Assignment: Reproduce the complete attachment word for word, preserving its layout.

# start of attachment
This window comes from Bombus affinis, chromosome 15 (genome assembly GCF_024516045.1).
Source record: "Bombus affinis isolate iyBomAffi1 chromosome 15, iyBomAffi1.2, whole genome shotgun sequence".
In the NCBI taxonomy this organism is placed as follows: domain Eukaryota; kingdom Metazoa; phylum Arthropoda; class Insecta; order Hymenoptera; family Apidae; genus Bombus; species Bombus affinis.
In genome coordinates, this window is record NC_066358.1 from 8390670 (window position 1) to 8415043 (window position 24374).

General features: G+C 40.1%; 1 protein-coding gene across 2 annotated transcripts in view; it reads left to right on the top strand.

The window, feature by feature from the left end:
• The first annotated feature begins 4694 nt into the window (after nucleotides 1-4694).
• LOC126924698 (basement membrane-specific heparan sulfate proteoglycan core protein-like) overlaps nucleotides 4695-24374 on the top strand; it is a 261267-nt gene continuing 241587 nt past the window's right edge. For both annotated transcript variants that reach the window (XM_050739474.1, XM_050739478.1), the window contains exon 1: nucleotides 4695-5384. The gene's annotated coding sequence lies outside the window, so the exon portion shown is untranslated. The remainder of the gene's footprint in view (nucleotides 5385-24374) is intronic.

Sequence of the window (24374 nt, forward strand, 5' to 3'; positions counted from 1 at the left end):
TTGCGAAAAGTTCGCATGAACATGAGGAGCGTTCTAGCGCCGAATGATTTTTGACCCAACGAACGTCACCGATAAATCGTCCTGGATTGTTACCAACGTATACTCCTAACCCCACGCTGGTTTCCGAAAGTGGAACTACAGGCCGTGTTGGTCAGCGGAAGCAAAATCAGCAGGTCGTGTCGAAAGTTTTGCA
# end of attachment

This window comes from Bombus affinis, chromosome 15 (genome assembly GCF_024516045.1).
Source record: "Bombus affinis isolate iyBomAffi1 chromosome 15, iyBomAffi1.2, whole genome shotgun sequence".
In the NCBI taxonomy this organism is placed as follows: domain Eukaryota; kingdom Metazoa; phylum Arthropoda; class Insecta; order Hymenoptera; family Apidae; genus Bombus; species Bombus affinis.
In genome coordinates, this window is record NC_066358.1 from 8390670 (window position 1) to 8415043 (window position 24374).

General features: G+C 40.1%; 1 protein-coding gene across 2 annotated transcripts in view; it reads left to right on the top strand.

The window, feature by feature from the left end:
• The first annotated feature begins 4694 nt into the window (after nucleotides 1-4694).
• LOC126924698 (basement membrane-specific heparan sulfate proteoglycan core protein-like) overlaps nucleotides 4695-24374 on the top strand; it is a 261267-nt gene continuing 241587 nt past the window's right edge. For both annotated transcript variants that reach the window (XM_050739474.1, XM_050739478.1), the window contains exon 1: nucleotides 4695-5384. The gene's annotated coding sequence lies outside the window, so the exon portion shown is untranslated. The remainder of the gene's footprint in view (nucleotides 5385-24374) is intronic.

Sequence of the window (24374 nt, forward strand, 5' to 3'; positions counted from 1 at the left end):
TTGCGAAAAGTTCGCATGAACATGAGGAGCGTTCTAGCGCCGAATGATTTTTGACCCAACGAACGTCACCGATAAATCGTCCTGGATTGTTACCAACGTATACTCCTAACCCCACGCTGGTTTCCGAAAGTGGAACTACAGGCCGTGTTGGTCAGCGGAAGCAAAATCAGCAGGTCGTGTCGAAAGTTTTGCA